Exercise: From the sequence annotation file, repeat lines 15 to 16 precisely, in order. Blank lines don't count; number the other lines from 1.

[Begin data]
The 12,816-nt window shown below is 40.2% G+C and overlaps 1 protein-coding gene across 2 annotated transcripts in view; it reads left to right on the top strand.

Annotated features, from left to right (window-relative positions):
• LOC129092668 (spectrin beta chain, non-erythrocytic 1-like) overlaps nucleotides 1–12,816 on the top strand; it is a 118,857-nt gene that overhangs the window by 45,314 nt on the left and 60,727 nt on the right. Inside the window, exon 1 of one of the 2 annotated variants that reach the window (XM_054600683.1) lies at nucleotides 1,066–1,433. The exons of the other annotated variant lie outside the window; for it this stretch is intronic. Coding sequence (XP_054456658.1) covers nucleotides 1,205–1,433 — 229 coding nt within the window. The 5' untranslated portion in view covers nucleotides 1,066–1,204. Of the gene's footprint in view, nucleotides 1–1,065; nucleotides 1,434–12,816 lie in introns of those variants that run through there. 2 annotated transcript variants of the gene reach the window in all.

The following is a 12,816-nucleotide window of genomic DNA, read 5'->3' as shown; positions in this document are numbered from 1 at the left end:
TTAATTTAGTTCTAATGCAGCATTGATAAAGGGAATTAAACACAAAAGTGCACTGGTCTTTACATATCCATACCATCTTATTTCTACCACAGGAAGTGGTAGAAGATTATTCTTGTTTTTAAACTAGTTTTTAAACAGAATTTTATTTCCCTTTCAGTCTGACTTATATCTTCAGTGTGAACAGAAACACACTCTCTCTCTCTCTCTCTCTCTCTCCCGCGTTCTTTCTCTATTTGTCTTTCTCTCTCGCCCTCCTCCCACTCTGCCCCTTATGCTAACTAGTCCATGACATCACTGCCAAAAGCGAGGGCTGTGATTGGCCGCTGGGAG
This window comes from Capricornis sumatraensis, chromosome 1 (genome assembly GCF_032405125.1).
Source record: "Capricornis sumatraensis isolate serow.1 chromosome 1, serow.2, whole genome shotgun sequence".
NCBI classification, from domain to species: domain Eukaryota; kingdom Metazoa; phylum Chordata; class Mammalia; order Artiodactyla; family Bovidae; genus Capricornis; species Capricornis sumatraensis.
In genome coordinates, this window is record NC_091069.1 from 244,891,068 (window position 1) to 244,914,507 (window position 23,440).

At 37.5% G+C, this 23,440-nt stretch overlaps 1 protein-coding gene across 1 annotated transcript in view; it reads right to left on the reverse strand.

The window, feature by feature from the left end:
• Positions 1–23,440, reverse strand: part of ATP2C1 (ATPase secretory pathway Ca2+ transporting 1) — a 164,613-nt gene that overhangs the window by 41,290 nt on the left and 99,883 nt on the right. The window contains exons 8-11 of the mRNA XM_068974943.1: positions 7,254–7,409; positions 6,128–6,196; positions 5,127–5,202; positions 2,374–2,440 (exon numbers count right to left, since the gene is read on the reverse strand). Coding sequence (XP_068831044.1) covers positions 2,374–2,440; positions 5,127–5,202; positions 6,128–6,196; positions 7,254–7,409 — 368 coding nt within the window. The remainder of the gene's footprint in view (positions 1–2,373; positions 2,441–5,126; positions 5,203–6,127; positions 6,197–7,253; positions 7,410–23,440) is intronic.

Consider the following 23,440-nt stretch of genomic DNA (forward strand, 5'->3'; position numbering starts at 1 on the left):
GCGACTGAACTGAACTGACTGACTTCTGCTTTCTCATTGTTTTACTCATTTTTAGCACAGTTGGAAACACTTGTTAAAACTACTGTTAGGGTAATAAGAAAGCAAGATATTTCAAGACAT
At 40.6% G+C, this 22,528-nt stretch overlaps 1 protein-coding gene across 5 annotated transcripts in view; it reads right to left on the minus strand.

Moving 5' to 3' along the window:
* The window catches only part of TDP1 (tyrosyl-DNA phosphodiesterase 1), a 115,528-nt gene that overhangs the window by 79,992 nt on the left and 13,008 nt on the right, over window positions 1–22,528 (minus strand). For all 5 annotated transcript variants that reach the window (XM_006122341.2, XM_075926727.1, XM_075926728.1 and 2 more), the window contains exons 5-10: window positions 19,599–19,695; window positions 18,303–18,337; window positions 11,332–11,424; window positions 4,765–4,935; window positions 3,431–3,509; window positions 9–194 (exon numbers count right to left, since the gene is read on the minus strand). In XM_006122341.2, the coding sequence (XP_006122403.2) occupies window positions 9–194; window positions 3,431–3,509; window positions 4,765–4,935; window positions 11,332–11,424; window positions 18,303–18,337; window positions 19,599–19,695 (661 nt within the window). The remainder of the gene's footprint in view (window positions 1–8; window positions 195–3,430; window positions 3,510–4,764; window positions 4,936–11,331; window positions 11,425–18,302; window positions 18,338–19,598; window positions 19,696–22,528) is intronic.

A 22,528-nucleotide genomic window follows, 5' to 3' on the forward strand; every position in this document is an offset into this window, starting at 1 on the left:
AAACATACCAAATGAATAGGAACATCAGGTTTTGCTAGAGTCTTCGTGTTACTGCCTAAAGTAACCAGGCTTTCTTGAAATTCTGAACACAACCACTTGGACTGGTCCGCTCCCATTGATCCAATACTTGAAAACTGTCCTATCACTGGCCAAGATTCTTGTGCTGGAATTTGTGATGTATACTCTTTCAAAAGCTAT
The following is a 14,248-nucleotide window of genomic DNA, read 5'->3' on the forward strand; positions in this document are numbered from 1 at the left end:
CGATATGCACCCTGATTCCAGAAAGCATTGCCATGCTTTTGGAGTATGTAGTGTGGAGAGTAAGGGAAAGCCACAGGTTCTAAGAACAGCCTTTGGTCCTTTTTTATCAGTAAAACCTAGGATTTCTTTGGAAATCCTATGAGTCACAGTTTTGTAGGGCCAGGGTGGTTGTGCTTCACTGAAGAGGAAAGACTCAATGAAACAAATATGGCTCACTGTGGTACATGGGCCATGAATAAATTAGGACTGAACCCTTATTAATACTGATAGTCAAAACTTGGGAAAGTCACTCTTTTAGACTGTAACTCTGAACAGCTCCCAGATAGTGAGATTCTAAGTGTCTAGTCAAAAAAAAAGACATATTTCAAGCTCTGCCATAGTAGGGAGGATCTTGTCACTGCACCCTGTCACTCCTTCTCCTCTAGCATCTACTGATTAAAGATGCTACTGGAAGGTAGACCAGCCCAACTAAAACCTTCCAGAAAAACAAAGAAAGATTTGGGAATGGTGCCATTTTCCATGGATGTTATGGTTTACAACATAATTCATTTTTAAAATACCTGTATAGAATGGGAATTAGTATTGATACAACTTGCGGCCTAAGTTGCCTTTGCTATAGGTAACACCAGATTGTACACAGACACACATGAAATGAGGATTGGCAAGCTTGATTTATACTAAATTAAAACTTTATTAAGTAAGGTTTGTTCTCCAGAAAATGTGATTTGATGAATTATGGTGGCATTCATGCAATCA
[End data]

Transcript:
At 40.6% G+C, this 22,528-nt stretch overlaps 1 protein-coding gene across 5 annotated transcripts in view; it reads right to left on the minus strand.

Moving 5' to 3' along the window: